diva

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diva

Post by big_scandal89 » Fri Jul 15, 2005 9:00 am

Please tell me about the origin of the word "Diva".
TIA
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diva

Post by Bobinwales » Fri Jul 15, 2005 9:27 am

It's an Italian word, and means a renowned opera singer. It got to the Italian from Latin, where it means “goddess”.
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diva

Post by Alton » Fri Jul 15, 2005 12:16 pm

Big scandal,
I imagine that the word Diva has the same root as our word "divine'.
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diva

Post by Ken Greenwald » Fri Jul 15, 2005 6:43 pm

Dear Big, If you wanted to know the origin of DIVA, you could have just looked it up in one of the recommended online dictionaries. If after looking it up there was something you didn't understand, or if you wanted furhter detail, you could have asked for that.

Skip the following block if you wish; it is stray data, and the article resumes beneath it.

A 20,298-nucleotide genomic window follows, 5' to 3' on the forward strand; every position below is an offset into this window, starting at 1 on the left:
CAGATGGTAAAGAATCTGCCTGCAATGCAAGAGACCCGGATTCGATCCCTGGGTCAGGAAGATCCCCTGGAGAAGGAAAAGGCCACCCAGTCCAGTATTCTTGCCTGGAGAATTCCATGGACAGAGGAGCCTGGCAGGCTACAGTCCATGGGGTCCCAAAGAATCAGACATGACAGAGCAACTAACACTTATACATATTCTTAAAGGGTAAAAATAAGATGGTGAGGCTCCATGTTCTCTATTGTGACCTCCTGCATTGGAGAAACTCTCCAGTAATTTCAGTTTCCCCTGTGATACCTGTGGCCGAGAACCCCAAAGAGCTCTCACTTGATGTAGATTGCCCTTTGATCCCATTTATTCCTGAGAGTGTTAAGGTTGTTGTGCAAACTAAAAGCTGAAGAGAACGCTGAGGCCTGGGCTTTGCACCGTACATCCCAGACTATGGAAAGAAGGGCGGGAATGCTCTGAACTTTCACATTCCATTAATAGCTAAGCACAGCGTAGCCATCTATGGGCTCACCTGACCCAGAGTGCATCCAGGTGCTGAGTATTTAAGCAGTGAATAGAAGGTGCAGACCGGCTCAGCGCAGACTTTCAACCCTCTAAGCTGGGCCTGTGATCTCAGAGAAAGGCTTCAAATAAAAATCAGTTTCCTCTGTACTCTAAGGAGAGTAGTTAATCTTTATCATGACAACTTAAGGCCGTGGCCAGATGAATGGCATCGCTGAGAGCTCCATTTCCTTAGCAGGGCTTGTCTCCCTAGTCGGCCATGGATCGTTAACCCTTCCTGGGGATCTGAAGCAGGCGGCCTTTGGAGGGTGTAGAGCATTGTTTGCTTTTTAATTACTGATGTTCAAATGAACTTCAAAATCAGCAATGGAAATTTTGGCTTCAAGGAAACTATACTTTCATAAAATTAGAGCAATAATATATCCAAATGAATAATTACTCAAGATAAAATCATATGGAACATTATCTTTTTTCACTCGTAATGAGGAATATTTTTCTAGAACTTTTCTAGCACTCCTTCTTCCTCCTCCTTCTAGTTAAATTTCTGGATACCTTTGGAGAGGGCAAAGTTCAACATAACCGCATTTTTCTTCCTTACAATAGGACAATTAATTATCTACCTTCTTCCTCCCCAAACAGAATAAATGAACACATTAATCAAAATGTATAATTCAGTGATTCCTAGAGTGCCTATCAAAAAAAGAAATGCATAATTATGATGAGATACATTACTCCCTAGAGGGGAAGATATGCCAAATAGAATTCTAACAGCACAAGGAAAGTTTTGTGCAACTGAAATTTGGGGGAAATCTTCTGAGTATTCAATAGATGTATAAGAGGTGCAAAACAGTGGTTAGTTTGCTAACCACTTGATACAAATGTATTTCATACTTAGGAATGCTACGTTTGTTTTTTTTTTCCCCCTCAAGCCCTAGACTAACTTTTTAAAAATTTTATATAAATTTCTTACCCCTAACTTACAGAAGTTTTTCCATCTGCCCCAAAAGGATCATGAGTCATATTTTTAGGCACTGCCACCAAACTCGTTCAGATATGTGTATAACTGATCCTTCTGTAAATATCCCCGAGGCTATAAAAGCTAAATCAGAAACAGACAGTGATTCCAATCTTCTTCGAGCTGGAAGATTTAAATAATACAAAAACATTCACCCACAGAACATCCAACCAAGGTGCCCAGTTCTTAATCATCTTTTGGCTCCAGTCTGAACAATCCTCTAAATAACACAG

Where I came from a ‘diva’ was a member of my Brooklyn Technical High School diving team, but other people thought it was a distinguished female singer – a prima donna (operatic, jazz, etc.), which first appeared in print in 1883 and, as mentioned above, was borrowed from the Italian word for goddess, lady-love, fine lady, which came from the Latin ‘diva,’ goddess, female divinity, feminine of ‘divus,’ divine (one), god, deity.
<1883 “The latest DIVA of the drama.”—in “Harper’s Magazine,” by Black, February, page 465/2>

<1894 'Operatic singers of the other sex are to be engaged, but no DIVA.'—‘Tablet,’ 7 April, page 531>

<1923 “France Farrar is supposed to have been pro-German during the War. Of course, she did have her pre-American career in Germany. Many Americans, however, will remember the DIVA singing The Star Spangled Banner with great fervor at various times during the hostilities.” ‘Time Magazine,’ 13 August>
(M-W.com, Oxford English Dictionary, Barnhart Concise Dictionary of Etymology)
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Ken G – July 15, 2005
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